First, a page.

Non-farm payrolls miss out by 60,000
Friday’s non-farm payrolls proved very disappointing, with a significant miss as just 142,000 jobs were added in September (compared to the 203,000 forecast). Rubbing salt in the wound, the report also revised down the readings for August and July.
Away from the headline numbers, the detail also failed to provide any comfort, with no month-on-month increase in hourly earnings (compared to 0.4% in August and expectations of a 0.2% increase) and a slip in the participation rate to the lowest level since 1977. Unemployment remained steady at 5.1%. Following the disappointing report, the market-implied probability of a hike in interest rates by the end of the year fell to 31%.
Still no good news from China
There was little to be positive on in the world’s second largest economy either, as the official Chinese manufacturing PMI remained below the breakeven at 49.8. The General Services PMI reading, calculated by the private partnership between Markit and Caixin, also slipped from 51.5 to 50.5 – casting some doubt over the health of the tertiary sector which has appeared reasonably robust recently.
Some improvements in Europe
Business confidence was improved in Europe, with the overall measure increasing to 0.34 from 0.2 in August. Within this, economic sentiment continued to strengthen, and whilst industrial sentiment was still negative at -2.2, this was an improvement from the -3.7 reading last month.
Detracting somewhat from these positive signals, German retail sales figures disappointed as growth slowed more than expected from 3.8% to 2.5%, and the headline inflation figure slipped back into deflation with prices down 0.1% from a year ago.
Last week’s other events
- Other US economic data were also fairly disappointing, as pending home sales unexpectedly fell -1.4% month on month (from 0.5% previously and a forecast of 0.4%). The ISM manufacturing survey also fell to 50.2 and factory orders fell more than expected by -1.7%. The Chicago PMI reading also slipped into contractionary territory, with a reading of 48.7 down from 54.4. The only improving data were construction output, which accelerated to 0.7% month on month from 0.4%, and US consumer confidence, which rose to 103 from 101.3 previously (against expectations for a weakening to 96).
- Also in the US, the Government continues to risk a shutdown as the budget is once again the focus of political infighting. Congress narrowly passed a bill providing 10 weeks' funding – essentially extending the uncertainty. However, the more pressing concern now becomes the debt ceiling which could be hit next month if it isn't raised (resulting in another manufactured crisis).
- Japanese business surveys weakened. Tankan manufacturing and non-manufacturing measures of both current and expected conditions were all lower on the month.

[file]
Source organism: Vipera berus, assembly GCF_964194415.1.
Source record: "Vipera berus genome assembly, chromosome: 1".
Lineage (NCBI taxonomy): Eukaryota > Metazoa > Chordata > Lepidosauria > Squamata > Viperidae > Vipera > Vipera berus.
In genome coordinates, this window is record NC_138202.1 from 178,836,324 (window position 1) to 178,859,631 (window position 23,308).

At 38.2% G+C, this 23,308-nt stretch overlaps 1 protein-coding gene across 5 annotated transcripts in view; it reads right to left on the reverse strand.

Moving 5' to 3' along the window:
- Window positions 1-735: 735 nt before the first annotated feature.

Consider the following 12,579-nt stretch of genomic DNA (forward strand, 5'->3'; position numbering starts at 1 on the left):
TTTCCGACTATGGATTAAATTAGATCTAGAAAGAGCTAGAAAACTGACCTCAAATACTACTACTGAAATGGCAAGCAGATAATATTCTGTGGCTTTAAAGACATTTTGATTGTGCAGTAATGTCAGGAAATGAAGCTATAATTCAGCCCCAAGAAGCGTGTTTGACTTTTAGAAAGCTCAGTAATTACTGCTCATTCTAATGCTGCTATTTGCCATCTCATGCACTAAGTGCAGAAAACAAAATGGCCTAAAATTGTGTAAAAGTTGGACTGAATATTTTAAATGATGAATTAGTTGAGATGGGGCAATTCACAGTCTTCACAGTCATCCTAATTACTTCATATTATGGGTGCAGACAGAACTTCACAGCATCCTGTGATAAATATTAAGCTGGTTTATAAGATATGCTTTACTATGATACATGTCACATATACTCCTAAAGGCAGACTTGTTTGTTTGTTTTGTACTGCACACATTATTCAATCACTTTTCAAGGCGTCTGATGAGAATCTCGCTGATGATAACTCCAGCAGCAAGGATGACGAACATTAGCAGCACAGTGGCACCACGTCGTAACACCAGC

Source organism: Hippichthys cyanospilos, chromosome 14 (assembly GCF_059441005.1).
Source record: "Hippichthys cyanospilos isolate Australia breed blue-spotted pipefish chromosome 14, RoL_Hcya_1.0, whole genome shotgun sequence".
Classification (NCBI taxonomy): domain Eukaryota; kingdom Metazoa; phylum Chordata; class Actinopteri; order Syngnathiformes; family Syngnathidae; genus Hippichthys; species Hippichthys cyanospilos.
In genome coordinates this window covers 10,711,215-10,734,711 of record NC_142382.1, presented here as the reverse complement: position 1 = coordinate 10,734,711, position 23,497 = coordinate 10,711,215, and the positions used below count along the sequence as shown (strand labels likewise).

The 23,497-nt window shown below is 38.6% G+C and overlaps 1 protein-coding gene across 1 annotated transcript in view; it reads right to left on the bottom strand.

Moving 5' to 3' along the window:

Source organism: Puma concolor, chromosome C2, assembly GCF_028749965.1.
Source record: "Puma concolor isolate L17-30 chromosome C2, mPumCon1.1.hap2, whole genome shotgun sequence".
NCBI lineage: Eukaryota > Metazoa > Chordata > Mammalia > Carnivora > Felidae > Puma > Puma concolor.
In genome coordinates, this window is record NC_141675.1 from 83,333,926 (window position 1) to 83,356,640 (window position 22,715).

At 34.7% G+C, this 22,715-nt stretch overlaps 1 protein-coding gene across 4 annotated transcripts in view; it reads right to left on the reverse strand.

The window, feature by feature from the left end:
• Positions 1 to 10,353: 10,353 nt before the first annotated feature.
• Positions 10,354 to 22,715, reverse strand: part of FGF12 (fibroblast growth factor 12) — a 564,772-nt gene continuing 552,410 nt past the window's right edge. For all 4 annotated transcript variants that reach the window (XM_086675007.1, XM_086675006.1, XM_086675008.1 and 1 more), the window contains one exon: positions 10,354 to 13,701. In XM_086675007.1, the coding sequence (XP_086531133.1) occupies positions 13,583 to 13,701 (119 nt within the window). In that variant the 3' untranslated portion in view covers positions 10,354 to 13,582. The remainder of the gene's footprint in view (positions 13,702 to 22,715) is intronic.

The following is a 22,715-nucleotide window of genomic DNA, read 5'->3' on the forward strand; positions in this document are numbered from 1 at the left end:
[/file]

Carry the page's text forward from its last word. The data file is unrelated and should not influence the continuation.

- Closer to home, UK mortgage lending improved to £3.4bn from £2.8bn in July, though British consumer confidence fell to 3 from 7 previously and against 6 expected.
Following the US data release, bonds and gold rallied, whilst equities were relatively unmoved after a volatile week.
Equities – The FTSE finished up 0.2%, the S&P 500 ended +1.0% (but still below 2000 at 1951), and Europe (ex-UK) was at +0.5%. On the other hand, Japan slipped -0.6% and Hong Kong was down -1.9%.
Bonds – After the release of non-farm payroll data US treasury yields fell, and even after recovering 10-year treasuries were still fractionally below 2%. UK 10-years were also 13 bps lower at 1.60% whilst 10-year German bunds were down 14 bps to 0.51%.
Commodities – Oil was fairly unchanged, with Brent crude finishing at US$48.79. Copper was slightly stronger on the week at US$2.35 and gold surged on Friday to US$1,137.60 – reversing much of the weakness from the two previous weeks.
Currencies – Movements were fairly subdued. The sterling weakened, down 0.27% against the euro and 0.39% against the yen, but only 0.09% against US dollar (which was itself weaker).
The week ahead
In the UK we begin the week with services PMI, which is expected to remain strong in the mid-50s, followed by European retail sales growth, forecast to come in slightly lower than the month before at 1.8%. In the afternoon, the US will report non-manufacturing PMI which is also expected to remain strong. There is relatively little to report on Tuesday, with only Germany reporting on factory orders in the morning and the US releasing balance of trade data in the afternoon.
Overnight on Wednesday the Bank of Japan will announce any changes to the interest rate, along with its Leading Economic index. Later in the day the UK will report on Industrial and Manufacturing production, both of which are expected to bounce back from July’s contraction.
There will be plenty to watch from the Bank of England on Thursday, as the monetary policy decision will be reported and the minutes released at the same time – providing some insight into the latest thinking at the Central bank after the outcome at the Federal Reserve (Fed) last month. The Fed minutes are then released in the evening UK time. We finish the week with some trade data, including the UK’s balance of trade report and construction output in the morning, followed by US import and export prices in the afternoon.
This article was previously published on Tilney prior to the launch of Evelyn Partners.